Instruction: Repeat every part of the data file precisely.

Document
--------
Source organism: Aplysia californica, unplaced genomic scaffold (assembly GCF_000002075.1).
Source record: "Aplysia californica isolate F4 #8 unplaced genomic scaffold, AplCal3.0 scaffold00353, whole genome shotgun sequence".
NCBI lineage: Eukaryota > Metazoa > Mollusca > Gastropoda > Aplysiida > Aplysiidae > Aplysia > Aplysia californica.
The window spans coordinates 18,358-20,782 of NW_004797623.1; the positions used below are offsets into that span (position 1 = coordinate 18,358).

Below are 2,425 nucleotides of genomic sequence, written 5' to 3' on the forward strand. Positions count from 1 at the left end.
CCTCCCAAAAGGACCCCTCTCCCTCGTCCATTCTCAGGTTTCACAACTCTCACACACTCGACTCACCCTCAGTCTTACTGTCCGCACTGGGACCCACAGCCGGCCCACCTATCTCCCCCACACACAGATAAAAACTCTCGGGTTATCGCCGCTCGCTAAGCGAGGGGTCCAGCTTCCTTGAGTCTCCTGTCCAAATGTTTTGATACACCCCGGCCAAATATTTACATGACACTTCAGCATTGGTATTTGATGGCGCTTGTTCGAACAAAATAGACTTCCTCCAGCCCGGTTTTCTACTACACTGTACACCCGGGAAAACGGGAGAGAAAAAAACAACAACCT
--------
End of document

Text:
Source organism: Aplysia californica, unplaced genomic scaffold (assembly GCF_000002075.1).
Source record: "Aplysia californica isolate F4 #8 unplaced genomic scaffold, AplCal3.0 scaffold00353, whole genome shotgun sequence".
NCBI lineage: Eukaryota > Metazoa > Mollusca > Gastropoda > Aplysiida > Aplysiidae > Aplysia > Aplysia californica.
The window spans coordinates 18,358-20,782 of NW_004797623.1; the positions used below are offsets into that span (position 1 = coordinate 18,358).

Below are 2,425 nucleotides of genomic sequence, written 5' to 3' on the forward strand. Positions count from 1 at the left end.
CCTCCCAAAAGGACCCCTCTCCCTCGTCCATTCTCAGGTTTCACAACTCTCACACACTCGACTCACCCTCAGTCTTACTGTCCGCACTGGGACCCACAGCCGGCCCACCTATCTCCCCCACACACAGATAAAAACTCTCGGGTTATCGCCGCTCGCTAAGCGAGGGGTCCAGCTTCCTTGAGTCTCCTGTCCAAATGTTTTGATACACCCCGGCCAAATATTTACATGACACTTCAGCATTGGTATTTGATGGCGCTTGTTCGAACAAAATAGACTTCCTCCAGCCCGGTTTTCTACTACACTGTACACCCGGGAAAACGGGAGAGAAAAAAACAACAACCT